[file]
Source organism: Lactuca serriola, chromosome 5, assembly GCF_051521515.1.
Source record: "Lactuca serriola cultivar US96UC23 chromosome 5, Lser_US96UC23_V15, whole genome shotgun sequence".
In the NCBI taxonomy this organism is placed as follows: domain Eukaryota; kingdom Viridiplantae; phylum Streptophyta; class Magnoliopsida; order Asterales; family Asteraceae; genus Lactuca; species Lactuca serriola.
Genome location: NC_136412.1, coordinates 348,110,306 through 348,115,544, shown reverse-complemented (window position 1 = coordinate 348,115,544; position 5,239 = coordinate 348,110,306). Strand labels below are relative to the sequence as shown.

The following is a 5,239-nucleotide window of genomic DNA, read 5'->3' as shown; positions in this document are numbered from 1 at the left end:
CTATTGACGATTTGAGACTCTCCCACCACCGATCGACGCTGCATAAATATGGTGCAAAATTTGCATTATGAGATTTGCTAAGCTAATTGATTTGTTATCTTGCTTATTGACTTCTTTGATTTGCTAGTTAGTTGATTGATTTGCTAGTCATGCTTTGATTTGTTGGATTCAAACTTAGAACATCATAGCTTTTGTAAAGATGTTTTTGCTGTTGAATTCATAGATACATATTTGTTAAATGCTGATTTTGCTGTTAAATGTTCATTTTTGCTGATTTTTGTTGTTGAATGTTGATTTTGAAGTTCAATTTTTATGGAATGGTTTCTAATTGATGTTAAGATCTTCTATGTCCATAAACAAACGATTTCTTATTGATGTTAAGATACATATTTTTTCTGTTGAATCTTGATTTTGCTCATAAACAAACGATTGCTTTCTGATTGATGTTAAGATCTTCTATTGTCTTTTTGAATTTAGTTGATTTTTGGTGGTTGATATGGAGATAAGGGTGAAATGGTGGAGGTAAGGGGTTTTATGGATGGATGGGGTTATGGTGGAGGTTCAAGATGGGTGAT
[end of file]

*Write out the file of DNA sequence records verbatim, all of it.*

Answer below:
Source organism: Lactuca serriola, chromosome 5, assembly GCF_051521515.1.
Source record: "Lactuca serriola cultivar US96UC23 chromosome 5, Lser_US96UC23_V15, whole genome shotgun sequence".
In the NCBI taxonomy this organism is placed as follows: domain Eukaryota; kingdom Viridiplantae; phylum Streptophyta; class Magnoliopsida; order Asterales; family Asteraceae; genus Lactuca; species Lactuca serriola.
Genome location: NC_136412.1, coordinates 348,110,306 through 348,115,544, shown reverse-complemented (window position 1 = coordinate 348,115,544; position 5,239 = coordinate 348,110,306). Strand labels below are relative to the sequence as shown.

The following is a 5,239-nucleotide window of genomic DNA, read 5'->3' as shown; positions in this document are numbered from 1 at the left end:
CTATTGACGATTTGAGACTCTCCCACCACCGATCGACGCTGCATAAATATGGTGCAAAATTTGCATTATGAGATTTGCTAAGCTAATTGATTTGTTATCTTGCTTATTGACTTCTTTGATTTGCTAGTTAGTTGATTGATTTGCTAGTCATGCTTTGATTTGTTGGATTCAAACTTAGAACATCATAGCTTTTGTAAAGATGTTTTTGCTGTTGAATTCATAGATACATATTTGTTAAATGCTGATTTTGCTGTTAAATGTTCATTTTTGCTGATTTTTGTTGTTGAATGTTGATTTTGAAGTTCAATTTTTATGGAATGGTTTCTAATTGATGTTAAGATCTTCTATGTCCATAAACAAACGATTTCTTATTGATGTTAAGATACATATTTTTTCTGTTGAATCTTGATTTTGCTCATAAACAAACGATTGCTTTCTGATTGATGTTAAGATCTTCTATTGTCTTTTTGAATTTAGTTGATTTTTGGTGGTTGATATGGAGATAAGGGTGAAATGGTGGAGGTAAGGGGTTTTATGGATGGATGGGGTTATGGTGGAGGTTCAAGATGGGTGAT